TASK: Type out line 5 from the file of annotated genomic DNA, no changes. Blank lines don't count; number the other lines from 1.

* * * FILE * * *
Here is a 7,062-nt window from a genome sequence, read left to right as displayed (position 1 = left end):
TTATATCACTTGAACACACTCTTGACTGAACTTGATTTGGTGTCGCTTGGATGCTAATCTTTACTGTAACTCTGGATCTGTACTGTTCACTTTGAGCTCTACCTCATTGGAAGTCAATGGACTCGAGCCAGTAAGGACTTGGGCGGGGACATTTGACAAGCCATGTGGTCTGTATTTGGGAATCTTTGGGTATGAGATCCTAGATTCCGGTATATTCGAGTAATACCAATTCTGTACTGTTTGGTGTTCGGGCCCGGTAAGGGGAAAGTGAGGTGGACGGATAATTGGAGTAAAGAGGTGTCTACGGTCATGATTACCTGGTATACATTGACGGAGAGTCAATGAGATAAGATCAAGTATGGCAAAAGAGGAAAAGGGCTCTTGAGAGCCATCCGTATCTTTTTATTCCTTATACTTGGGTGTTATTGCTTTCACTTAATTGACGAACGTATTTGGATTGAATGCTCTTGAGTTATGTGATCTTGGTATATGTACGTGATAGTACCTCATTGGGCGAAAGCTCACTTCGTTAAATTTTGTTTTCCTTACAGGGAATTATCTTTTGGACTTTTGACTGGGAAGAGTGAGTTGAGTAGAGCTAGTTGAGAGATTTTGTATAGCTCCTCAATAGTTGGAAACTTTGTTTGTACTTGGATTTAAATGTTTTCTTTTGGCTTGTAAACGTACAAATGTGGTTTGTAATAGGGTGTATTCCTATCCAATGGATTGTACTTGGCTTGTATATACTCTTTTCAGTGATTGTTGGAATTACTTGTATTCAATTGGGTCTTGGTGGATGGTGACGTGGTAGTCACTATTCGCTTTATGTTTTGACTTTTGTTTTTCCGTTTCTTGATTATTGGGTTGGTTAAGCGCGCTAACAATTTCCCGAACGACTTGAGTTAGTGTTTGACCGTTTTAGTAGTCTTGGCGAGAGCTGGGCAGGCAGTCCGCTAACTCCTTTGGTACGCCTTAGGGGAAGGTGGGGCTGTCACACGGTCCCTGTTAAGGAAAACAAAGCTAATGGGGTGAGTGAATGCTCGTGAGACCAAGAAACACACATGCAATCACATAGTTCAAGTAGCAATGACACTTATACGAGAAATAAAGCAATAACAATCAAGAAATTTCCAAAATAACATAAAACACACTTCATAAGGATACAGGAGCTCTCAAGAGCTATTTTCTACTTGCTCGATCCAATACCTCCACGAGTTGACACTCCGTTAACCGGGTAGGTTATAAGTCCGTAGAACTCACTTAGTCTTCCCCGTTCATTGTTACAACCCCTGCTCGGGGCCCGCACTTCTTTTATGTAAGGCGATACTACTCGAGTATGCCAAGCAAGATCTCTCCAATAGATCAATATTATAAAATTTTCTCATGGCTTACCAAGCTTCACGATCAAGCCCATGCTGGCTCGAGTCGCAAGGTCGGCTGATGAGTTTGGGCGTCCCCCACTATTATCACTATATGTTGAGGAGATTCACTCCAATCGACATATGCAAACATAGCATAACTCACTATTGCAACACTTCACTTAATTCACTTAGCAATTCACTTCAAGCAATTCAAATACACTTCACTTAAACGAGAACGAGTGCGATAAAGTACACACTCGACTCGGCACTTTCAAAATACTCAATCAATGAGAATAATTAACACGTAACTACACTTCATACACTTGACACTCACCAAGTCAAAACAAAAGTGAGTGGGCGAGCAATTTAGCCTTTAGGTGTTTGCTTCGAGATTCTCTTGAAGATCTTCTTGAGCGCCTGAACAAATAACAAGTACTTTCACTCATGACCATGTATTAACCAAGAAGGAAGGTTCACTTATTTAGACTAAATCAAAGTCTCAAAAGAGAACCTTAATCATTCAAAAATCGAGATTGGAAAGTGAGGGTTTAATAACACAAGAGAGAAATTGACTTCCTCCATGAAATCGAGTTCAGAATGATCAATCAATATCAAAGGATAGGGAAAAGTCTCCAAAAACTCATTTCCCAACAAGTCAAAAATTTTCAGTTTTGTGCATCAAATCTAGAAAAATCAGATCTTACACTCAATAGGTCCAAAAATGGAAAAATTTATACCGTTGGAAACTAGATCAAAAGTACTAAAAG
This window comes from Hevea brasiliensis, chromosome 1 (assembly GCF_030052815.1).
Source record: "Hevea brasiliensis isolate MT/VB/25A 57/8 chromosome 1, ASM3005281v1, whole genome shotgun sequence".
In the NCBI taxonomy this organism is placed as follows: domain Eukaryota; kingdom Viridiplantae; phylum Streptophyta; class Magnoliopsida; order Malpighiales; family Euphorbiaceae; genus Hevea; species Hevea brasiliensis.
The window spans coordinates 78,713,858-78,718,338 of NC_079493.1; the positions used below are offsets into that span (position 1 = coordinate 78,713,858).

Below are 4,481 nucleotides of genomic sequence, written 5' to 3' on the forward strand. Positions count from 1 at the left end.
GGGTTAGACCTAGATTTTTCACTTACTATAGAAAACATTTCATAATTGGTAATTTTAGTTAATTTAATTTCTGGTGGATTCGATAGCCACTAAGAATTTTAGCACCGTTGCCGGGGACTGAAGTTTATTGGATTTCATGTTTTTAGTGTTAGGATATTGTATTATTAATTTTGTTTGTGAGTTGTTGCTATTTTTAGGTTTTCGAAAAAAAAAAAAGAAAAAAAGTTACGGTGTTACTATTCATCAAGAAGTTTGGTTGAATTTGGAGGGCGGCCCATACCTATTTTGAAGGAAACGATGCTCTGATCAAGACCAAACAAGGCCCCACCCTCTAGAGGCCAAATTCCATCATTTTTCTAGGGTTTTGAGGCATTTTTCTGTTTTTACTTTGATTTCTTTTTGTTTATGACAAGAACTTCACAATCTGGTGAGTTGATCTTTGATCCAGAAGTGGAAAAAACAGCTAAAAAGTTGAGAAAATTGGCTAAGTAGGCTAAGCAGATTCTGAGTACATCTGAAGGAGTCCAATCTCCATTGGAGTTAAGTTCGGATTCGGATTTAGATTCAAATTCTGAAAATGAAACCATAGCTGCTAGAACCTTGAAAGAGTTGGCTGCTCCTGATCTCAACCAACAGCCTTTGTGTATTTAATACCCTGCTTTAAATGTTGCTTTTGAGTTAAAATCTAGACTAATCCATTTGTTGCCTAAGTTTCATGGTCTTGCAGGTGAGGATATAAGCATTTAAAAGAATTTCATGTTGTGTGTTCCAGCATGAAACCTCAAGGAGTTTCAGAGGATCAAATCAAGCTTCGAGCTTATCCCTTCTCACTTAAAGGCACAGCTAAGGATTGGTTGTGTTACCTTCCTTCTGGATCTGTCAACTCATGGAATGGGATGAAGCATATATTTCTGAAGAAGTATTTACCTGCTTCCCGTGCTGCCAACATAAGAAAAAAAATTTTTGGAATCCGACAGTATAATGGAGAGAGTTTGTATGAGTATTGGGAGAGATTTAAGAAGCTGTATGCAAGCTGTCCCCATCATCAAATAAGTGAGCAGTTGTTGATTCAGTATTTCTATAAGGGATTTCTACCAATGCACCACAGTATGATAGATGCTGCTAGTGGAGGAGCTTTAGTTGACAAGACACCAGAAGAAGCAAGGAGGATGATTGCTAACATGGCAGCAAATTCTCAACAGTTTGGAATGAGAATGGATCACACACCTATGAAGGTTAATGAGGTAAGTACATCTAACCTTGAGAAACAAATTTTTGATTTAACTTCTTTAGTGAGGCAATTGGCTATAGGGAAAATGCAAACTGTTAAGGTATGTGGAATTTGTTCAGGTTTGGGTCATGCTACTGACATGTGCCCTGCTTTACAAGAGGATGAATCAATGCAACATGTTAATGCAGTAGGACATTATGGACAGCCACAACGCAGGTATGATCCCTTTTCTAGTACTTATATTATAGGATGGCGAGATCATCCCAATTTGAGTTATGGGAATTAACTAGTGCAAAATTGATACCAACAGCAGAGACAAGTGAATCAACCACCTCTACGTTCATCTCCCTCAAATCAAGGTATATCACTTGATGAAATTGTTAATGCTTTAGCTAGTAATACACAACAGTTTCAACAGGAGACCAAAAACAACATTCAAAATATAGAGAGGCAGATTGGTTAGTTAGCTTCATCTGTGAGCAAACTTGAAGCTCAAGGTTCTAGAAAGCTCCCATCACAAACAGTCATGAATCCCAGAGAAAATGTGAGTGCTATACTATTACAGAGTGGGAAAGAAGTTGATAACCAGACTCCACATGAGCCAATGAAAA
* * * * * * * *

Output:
In the NCBI taxonomy this organism is placed as follows: domain Eukaryota; kingdom Viridiplantae; phylum Streptophyta; class Magnoliopsida; order Malpighiales; family Euphorbiaceae; genus Hevea; species Hevea brasiliensis.